The first thing people say when they see the tiny hearts in action company co-founder Kevin Costa says is, “Wow, it’s actually beating.… It’s actually working like a heart.”
He says the Novoheart technology is different from other stem cell derived testing methods because of the 3D structure of his company’s “Heart in a Jar.”
How Novoheart works
“We can actually measure the hollow chamber that is pumping, so we can monitor how much pressure the organ is generating, like the blood pressure,” he says, “and we can measure how fast it’s beating, like the heart rate.”
Technology like this has the potential to save pharma companies billions because the process of taking a drug through the discovery process is “lengthy and expensive,” Costa says, “it takes about a decade and a couple of billion dollars to take a drug from its initial concept to clinical trials.”
Most drugs never make it past testing, often because they are toxic to the human heart. It’s a problem that’s difficult to uncover when testing on animals and can be left undiscovered until well into the human trial phase, and Costa’s new Heart in a Jar could help change that by weeding out drugs that will cause problems for human heart cells earlier in the process.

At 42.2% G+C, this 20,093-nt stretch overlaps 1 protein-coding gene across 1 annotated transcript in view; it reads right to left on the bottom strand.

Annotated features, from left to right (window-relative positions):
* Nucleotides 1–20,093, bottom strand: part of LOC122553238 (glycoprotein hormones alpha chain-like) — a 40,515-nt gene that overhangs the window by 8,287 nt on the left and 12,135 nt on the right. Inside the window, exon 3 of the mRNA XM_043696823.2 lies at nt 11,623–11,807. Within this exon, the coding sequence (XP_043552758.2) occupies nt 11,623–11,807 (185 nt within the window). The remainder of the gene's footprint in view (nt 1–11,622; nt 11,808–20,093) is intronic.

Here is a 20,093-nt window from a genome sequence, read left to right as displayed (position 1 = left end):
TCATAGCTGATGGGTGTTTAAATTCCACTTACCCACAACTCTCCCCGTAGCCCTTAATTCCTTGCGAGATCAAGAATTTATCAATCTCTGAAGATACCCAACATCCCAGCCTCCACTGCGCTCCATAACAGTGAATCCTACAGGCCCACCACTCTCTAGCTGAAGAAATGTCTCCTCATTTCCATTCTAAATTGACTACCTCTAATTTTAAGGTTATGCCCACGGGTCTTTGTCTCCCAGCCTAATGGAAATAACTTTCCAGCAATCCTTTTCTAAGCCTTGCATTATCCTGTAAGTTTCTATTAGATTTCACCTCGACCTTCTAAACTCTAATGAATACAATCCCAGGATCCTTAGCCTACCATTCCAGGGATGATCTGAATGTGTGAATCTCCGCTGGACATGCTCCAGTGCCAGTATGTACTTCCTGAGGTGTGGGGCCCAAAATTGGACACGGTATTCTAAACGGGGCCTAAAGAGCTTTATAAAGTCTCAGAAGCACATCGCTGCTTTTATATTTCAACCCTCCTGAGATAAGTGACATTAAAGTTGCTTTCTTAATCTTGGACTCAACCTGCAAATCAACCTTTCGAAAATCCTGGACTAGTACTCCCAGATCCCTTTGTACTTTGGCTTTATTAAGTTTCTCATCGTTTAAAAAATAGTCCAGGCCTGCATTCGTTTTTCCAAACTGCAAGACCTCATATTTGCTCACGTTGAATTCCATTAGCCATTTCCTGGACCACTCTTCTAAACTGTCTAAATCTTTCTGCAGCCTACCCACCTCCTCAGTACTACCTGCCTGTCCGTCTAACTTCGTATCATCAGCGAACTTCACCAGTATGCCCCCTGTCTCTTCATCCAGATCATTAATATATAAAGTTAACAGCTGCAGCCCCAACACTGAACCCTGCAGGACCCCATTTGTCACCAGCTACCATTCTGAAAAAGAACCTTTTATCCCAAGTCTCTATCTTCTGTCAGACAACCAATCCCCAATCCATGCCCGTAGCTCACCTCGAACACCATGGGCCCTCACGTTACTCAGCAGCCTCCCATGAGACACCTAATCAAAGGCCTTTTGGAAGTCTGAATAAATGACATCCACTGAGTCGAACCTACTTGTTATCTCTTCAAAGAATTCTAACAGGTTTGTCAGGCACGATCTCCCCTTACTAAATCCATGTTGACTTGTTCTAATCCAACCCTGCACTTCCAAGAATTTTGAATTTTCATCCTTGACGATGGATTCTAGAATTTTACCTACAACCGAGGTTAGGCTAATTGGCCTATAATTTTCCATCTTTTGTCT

“What we like to do is earlier in this process be able to test drugs, test compounds, in human heart muscle,” Costa says.
Novoheart says it has pharmaceutical companies interested in its technology but securities regulations prevent the company from disclosing them until the proper paperwork is filed with the securities regulator.
Making the heart valves, Novoheart biotech engineer Eugene Lee says, is a multi-step process but “it starts with taking blood cells.”
In the lab, blood cells are genetically reprogrammed into stem cells. Those are then manipulated into heart cells, which are placed by the millions into a mould.
“The cells form a kind of Jell-O like solution,” says Lee “and over time will reorganise and hug or compact near the closest thing. And it’ll take the shape of the inner mould.”
Novoheart was recently listed on the TSX Venture Exchange and has received financial backing from Canadian investors.